- The Washington Times - Friday, January 26, 2001

Maryland residents shocked by high heating bills are flooding the state agency that oversees utility companies with calls questioning their charges.

"We have been bombarded with calls. People want to know why their bills have risen so dramatically," said Chrys Wilson, a spokeswoman for the Maryland Public Service Commission.

The commission has seven workers investigating questions and complaints about high home-heating bills. It usually does not have investigators dedicated to handling heating-bill questions, she said.

The average Washington Gas bill rose 58 percent to $225 this month, and the average Baltimore Gas & Electric bill jumped 61 percent to $172.

Both companies report an increase in calls from customers questioning their bills, although neither utility can estimate the number of calls received.

"It has been substantial," said Makini Street, a spokeswoman for BGE, which serves a portion of the Washington area.

In some cases, the company is inspecting residential meters to determine if customers have been billed accurately. Ms. Street said she did not know if the inspections were widespread.

The average bill from Washington Gas Light Co., which has 870,000 customers in the District and its Maryland and Virginia suburbs, is about $225 this month, up from about $131 in January 2000.

At BGE, which has roughly 80,000 customers in Montgomery, Prince George's and Calvert counties, the average bill jumped from $104.18 a year ago to $170.71 this month.

Ms. Wilson said some of the calls to her agency have come from low-income customers who say they will have trouble paying their bills. She said the commission is referring those customers to the Maryland Energy Assistance Program, which helps poor residents pay home-heating bills.

She said the commission is considering restricting utility companies from terminating its poorest customers but said she does not know when a decision on a moratorium will be made.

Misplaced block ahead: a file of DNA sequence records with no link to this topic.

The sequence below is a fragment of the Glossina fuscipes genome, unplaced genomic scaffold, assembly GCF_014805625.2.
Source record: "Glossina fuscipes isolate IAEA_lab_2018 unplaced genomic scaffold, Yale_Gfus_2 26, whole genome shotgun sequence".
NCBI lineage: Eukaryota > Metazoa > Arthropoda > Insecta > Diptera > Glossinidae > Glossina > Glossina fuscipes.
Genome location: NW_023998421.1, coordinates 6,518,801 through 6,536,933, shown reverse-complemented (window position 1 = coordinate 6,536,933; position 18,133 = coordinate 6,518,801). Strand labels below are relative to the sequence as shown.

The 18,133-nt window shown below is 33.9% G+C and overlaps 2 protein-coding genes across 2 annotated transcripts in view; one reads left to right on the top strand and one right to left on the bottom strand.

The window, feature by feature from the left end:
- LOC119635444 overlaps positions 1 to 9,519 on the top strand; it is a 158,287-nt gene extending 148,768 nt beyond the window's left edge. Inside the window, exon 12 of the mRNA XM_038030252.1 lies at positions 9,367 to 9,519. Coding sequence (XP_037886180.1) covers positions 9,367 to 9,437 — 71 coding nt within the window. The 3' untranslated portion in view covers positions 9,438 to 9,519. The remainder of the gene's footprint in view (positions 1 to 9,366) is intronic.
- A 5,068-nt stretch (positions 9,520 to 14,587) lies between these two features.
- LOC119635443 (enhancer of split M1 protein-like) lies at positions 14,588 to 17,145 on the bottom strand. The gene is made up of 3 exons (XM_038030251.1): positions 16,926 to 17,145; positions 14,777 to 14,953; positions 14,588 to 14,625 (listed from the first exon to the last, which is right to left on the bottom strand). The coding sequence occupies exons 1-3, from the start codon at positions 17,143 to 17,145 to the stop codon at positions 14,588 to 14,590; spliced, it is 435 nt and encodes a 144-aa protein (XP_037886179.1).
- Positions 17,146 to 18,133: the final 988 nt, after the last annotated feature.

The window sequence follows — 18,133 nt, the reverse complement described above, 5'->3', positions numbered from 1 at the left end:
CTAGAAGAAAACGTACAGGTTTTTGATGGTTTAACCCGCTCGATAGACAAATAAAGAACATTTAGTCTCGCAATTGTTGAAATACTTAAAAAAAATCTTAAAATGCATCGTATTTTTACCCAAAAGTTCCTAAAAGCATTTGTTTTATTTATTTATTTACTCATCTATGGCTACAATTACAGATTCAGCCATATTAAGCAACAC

Washington Gas and BGE said they tried to prepare for the winter by stockpiling natural gas last summer, when prices were cheaper.

In the fall, the companies predicted their customers' bills would increase this winter and tried to warn them through newsletters, newspaper and radio advertisements and Web site bulletins.

Peggy Laramie, a spokeswoman for the American Gas Association, a Washington-based trade group, said most utilities have done a good job getting the word out on the causes behind the rising bills.

"Our members have worked hard to try to explain this to consumers, and most of them seem to understand utilities do not control the market. They don't profit from this," Ms. Laramie said.

Gas companies say the return of colder temperatures after last year's mild winter is a chief reason for the rising prices.

The National Weather Service said the two-month period of November and December 2000 was the coldest on record. The average national temperature during the period was 33.8 degrees, breaking the record of 34.2 degrees set in 1898.

Gas companies also blame skyrocketing gas prices nationally for the higher bills.

In addition to calls from customers, gas companies are also reporting increased enrollment in payment plans that help customers manage their home-heating bills, Ms. Laramie said.

Most utilities, such as Washington Gas, offer programs that allow customers to spread the cost of winter heating into the warmer months.

Nationally, residential customers who heat their homes with natural gas should expect to pay 70 percent more on average this winter than they did last year, according to the U.S. Energy Information Administration.


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